Wacky ice cream flavours from around the globe

Ice cream

What’s your favourite ice cream flavour? Strawberry, chocolate, vanilla…broccoli and cheese?

Frozen desserts date back to the first Persian Empire 2,300 years ago, and since then, whether it’s frozen custard, gelato, sherbet or ice cream, people around the world have been wincing from brain freeze and coming back for seconds.

Here’s our list of some of the most interesting flavours from ice cream shops, sorbet stands, and gelaterias across the globe—some simply unfamiliar to many North American palates, some downright wacky.

Broccoli and cheese: Mr. Norm’s Nephew, Wasaga Beach, Ontario

If you’ve ever been to Wasaga Beach, you’ll know that the best place to get your chill on is Mr. Norm’s Nephew (which used to be Mr. Norm’s, until it was taken over by, you guessed it, his nephew). There, you can get old-fashioned frozen yogourt—a brick of yogourt combined with frozen fruit or any number of add-ins, including maple sandwich cookies, granola, peanut butter, and even broccoli and cheese.

Rosewater and noodles: Bella Gelateria, Vancouver, BC

Bella Gelateria is an international award-winning gelato shop in Vancouver, and its flavours are legendary among Vancouverites. Bella Gelateria has a fairly consistent list of standard favourites, along with seasonal offerings that change on a regular basis. One of their standard sorbettos is Faloudah, which is based on a traditional Persian dessert (also called paloodeh) and features rosewater-flavoured sorbet and sweet vermicelli rice noodles.

Stout: Greg’s Ice Cream, Toronto, Ontario

Take rich, creamy ice cream and combine it with dark, sweet, malty beer, and you have Greg’s stout-flavoured ice cream. The flavours go remarkably well together, but if you’re not a Guinness fan, don’t worry—the Toronto institution’s signature flavour, roasted marshmallow, is also on offer, and will remind you of good times around the campfire with your first bite.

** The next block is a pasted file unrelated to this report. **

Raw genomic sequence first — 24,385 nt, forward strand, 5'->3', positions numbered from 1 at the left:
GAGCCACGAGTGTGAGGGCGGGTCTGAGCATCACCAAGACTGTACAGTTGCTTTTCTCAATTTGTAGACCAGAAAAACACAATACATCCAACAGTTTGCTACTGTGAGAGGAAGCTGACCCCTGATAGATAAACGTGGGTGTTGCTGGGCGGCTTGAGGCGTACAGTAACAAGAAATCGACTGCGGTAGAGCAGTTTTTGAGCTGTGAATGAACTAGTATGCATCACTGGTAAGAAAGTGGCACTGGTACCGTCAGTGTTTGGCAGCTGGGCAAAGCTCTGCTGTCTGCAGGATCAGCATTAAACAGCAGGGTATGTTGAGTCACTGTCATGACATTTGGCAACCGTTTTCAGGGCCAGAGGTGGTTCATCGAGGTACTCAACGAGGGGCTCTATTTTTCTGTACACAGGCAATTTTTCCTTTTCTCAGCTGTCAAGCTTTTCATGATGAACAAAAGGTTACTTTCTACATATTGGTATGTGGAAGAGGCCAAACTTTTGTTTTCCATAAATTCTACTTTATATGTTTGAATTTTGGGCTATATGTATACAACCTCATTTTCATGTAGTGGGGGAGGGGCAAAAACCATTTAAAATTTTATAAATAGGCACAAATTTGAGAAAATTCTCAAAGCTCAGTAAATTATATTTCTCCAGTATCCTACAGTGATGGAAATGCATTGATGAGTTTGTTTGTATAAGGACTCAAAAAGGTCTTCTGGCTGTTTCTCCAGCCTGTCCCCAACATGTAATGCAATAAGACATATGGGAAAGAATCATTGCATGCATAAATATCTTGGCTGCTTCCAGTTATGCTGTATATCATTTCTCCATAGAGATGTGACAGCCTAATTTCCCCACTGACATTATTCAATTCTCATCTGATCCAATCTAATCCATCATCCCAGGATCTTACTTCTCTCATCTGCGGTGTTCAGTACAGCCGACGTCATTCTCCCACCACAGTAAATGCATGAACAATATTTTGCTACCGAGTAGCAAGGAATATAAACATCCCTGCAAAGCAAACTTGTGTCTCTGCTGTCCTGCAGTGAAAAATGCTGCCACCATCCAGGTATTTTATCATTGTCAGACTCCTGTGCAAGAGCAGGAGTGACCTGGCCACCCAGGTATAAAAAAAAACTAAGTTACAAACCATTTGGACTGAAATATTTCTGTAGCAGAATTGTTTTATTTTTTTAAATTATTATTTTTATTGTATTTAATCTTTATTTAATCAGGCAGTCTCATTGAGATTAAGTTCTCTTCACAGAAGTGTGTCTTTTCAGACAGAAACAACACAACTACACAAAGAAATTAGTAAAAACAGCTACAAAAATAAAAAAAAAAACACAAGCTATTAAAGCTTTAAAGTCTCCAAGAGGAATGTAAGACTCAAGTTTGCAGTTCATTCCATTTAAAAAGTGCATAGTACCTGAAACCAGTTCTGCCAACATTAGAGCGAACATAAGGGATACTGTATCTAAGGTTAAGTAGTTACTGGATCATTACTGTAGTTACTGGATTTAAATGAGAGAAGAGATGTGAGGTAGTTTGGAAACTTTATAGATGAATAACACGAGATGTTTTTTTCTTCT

Sriracha: Various locations

Yup, the cult-favourite condiment makes its appearance in ice cream, too. From Little Baby’s Ice Cream in Philadelphia (you know, the company with those insanely creepy ads) to Chinatown Ice Cream Factory in New York (who list strawberry and chocolate as “exotic” flavours), the spicy sauce shows up paired with Earl Grey tea and chocolate chips, and on its own. If you’re in a DIY mood, you can even make your own sriracha ice cream sandwich.

Durian: Various locations

Apparently durian tastes better than it smells, which is just as well, since durian is so stinky it’s not allowed on public transit or in hotel lobbies in several cities in southeast Asia. While many really do find the aroma pleasant, others find  That being said, the rich, custardy fruit is a popular flavour, especially for desserts. If you’re brave, you can try a durian milkshake at many Vietnamese restaurants, or grab ice cream or gelato at a number of places, including Kekou Gelato House in Toronto.

Foie Gras: Philippe Faur, Aix-en-Provence, France

Creamy, indulgent, rich: the words that describe premium ice cream could also be used to describe foie gras—so why not combine them? If you happen to be in France, check out Philippe Faur, which boasts boutiques in Albi and Aix-en-Provence. While you could enjoy their foie gras ice cream in a cone, their website also provides recipe suggestions for making the most of your splurge.

What’s the most unusual ice cream flavour you’ve ever tried?